In a few days a new year will begin. But what’s going on in 2017? A lot of museums present their upcoming exhibitions. Let’s have a look! Michelle and I have already chosen our individual TOP 3 we would like to see this upcoming year.
WERA’S TOP 3
PETER LINDBERGH / GARRY WINOGRAND WOMEN ON STREET
Garry Winogrand, who died in 1984, ranks among the most important exponents of street photography and, from the mid-1970s, he played a decisive role in establishing photography in the context of contemporary art. His frequently falling lines, a direct and intuitive approach to his subject and an insightful view of the cosmos of the street are the features of his distinctive style. In addition to the 85 black-and-white images of the Women are Beautiful series, which will be on show in its entirety in Germany for the first time, the exhibition will also showcase, as a world premiere, the rare colour photographs from the period 1958 to 1964. Peter Lindbergh is regarded as one of the best living photographers and a star of fashion photography. In the 1990s, with his photographs of Naomi Campbell, Linda Evangelista, Tatjana Patitz and Cindy Crawford he coined the term supermodel. And yet, over and over again, he has demonstrated something untypical for the fashion world, as the focus of his attention is the individual behind the model. In his photographs he turns against the ideal of beauty prescribed by the fashion world and he often shows a beauty that has been attained “through experiences, through heartbreaks, through having children”, as Cindy Crawford told ICON, a German lifestyle magazine, in 2015. The exhibition includes 44 photographs that were taken at fashion shoots on the street and, for the most part, are being shown for the first time at the NRW-Forum Düsseldorf.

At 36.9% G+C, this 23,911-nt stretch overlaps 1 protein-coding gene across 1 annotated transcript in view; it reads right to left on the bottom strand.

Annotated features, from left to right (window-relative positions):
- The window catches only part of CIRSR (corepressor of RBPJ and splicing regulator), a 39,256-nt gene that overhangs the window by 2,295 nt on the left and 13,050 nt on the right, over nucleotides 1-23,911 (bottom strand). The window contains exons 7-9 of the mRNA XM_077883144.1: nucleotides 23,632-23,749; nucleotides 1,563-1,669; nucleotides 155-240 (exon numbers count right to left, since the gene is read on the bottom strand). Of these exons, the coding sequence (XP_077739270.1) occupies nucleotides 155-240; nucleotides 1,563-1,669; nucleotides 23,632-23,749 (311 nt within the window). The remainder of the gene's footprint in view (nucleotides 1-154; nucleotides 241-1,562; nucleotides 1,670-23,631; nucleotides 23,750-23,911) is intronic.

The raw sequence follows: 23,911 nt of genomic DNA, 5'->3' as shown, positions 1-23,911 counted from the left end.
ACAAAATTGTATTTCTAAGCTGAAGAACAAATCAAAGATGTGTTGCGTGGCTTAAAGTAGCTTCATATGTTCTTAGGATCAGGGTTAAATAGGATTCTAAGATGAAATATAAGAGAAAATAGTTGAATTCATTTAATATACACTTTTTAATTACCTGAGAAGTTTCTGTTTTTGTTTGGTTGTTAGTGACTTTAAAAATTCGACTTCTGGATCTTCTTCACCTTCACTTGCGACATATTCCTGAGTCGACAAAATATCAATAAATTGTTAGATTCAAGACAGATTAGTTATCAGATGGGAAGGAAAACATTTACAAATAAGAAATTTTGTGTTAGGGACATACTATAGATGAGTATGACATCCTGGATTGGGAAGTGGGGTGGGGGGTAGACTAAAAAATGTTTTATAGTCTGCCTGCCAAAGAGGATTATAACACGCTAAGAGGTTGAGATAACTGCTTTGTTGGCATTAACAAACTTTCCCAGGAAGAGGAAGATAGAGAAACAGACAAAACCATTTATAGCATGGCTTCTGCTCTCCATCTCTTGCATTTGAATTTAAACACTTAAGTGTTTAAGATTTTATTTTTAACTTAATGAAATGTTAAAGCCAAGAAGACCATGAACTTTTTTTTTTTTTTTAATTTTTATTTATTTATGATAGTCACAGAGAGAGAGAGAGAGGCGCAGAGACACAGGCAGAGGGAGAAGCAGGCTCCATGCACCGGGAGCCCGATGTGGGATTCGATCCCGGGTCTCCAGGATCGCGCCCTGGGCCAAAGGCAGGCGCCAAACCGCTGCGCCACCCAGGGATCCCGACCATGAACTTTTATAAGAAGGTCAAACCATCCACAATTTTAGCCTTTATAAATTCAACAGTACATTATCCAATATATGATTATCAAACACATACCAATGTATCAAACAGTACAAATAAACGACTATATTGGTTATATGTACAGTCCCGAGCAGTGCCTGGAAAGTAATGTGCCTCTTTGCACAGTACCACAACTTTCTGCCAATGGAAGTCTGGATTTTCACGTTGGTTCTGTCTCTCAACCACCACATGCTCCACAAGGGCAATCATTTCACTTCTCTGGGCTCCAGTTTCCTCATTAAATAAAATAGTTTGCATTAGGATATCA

PETER LINDBERGH / GARRY WINOGRAND WOMEN ON STREET
February 3 – April 30, 2017
Costume Institute’s Spring 2017 Exhibition at The Met to Focus on Rei Kawakubo and the Art of the In-Between
The exhibition will feature approximately 120 examples of Kawakubo’s womenswear designs for Comme des Garçons, dating from her first Paris runway show in 1981 to her most recent collection. Organized thematically rather than chronologically, the examples will examine Kawakubo’s revolutionary experiments in interstitiality or “in-betweenness”—the space between boundaries. By situating her designs within and between dualities such as East/West, male/female, and past/present, Kawakubo not only challenges the rigidity and artificiality of such binaries, but also resolves and dissolves them. To reflect this, mannequins will be arranged at eye level with no physical barriers, thereby dissolving the usual distance between objects on display and museum visitors.
Presented in the Museum’s Iris and B. Gerald Cantor Exhibition Hall on the second floor, the exhibition will examine Kawakubo’s fascination with interstitiality, or the space between boundaries. Existing within and between entities—self/other, object/subject, fashion/anti-fashion—Kawakubo’s work challenges conventional notions of beauty, good taste, and, ultimately, fashionability. Not a traditional retrospective, the thematic exhibition will be The Costume Institute’s first monographic show on a living designer since the Yves Saint Laurent exhibition in 1983.